Don’t hesitate to elaborate if you did substantial volunteer work. If you received special recognition or an award for your community service or another related activity, you’ll want to emphasize that. For example, if you organized a blood drive at your school or read to residents of a nursing home, expand on the details of these occasions.
Does my resume have to be on one page, and what other format details should I consider?
According to Yale University’s School of Nursing, resumes should be one to two pages in length. The university also recommends having a 0.5-inch or larger margin, an 11-point text size, and a standard font like Times New Roman for readability.
When constructing your resume, it’s also important to be consistent. Ensure that your spacing, indentation, bullets, and capitalization share the same structure, as this will make your resume easy to follow. Also, when describing your job responsibilities under each piece of work history, make sure your action verbs are written in past tense — except for your current position. For example, if you previously held a role at a medical office, you would write your job responsibilities in this way, “Assisted with the patient intake process.”
Have a friend, classmate, or family member proofread your resume. A second set of eyes can help ensure that everything looks and reads correctly. In fact, an article in the Journal of Nursing Education showed how helpful this practice can be. When nursing students completed practice interviews and their resumes were peer reviewed, they received practical guidance they could apply to future resumes. Peer reviewing can be an effective practice in catching potential errors in formatting or missing information.
Is it required to have a cover letter with my resume?
A cover letter — usually one page in length — gives a more personalized introduction to who you are professionally. It also lets prospective employers know why you want to work for them while expressing your passion for nursing and other special interests.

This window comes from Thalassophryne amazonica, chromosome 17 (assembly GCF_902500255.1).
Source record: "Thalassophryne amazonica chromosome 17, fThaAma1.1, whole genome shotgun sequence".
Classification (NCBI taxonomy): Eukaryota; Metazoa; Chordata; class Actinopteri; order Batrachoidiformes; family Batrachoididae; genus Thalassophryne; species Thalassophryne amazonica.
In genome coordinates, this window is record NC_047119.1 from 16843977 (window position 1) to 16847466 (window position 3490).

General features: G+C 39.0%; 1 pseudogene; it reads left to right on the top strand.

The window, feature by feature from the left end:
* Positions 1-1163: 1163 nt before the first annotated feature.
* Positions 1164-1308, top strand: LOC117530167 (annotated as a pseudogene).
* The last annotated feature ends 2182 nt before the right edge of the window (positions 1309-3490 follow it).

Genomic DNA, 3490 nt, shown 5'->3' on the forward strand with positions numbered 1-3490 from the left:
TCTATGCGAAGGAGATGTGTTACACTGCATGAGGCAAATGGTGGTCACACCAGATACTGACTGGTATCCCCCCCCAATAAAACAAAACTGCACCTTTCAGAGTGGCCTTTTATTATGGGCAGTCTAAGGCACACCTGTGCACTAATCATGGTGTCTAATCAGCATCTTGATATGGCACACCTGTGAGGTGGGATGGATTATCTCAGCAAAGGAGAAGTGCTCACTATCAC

While cover letters may seem outdated to include, they complement the points made in your resume and emphasize certain skills or experiences you’ve had. You’re inviting potential employers to view aspects of your career and education that you value most.
According to Duke University, it’s also helpful to consider the following elements when writing your cover letter.
- First impressions — When constructing your cover letter, you’ll want to ensure you’re making a powerful first impression. In your first paragraph, you should include captivating information that describes why you’re a top candidate for the role.
- Stand out language — Duke University suggests crafting statements that “go beyond” what other candidates are using. So taking certain experiences and highlighting them in a unique way will help you stand out. For example, you can describe tasks you performed in certain roles that required high precision. You can then relate these experiences to the abilities needed for the nursing position you’re applying to.
- Who you are — A cover letter presents an opportunity to showcase who you are. You can do this in various ways, but one way is to associate your talents, interests, and experience to aspects of the organization’s values or mission statement. This shows you’ve done research on the organization or facility to understand who they are and what they stand for.
- State the facts — When describing the skill set or characteristics you embody, be clear and factual. As potential hiring managers or recruiters read through your cover letter, they’ll want to see examples of the skills and qualities that match the experiences in your resume.
As you build your nursing resume and start applying with potential employers, be sure you’re highlighting all that you’ve accomplished in school, clinical rotations, internships, volunteer work, and more. By including all these elements and emphasizing your experience, you’re taking the first important step toward a new nursing journey.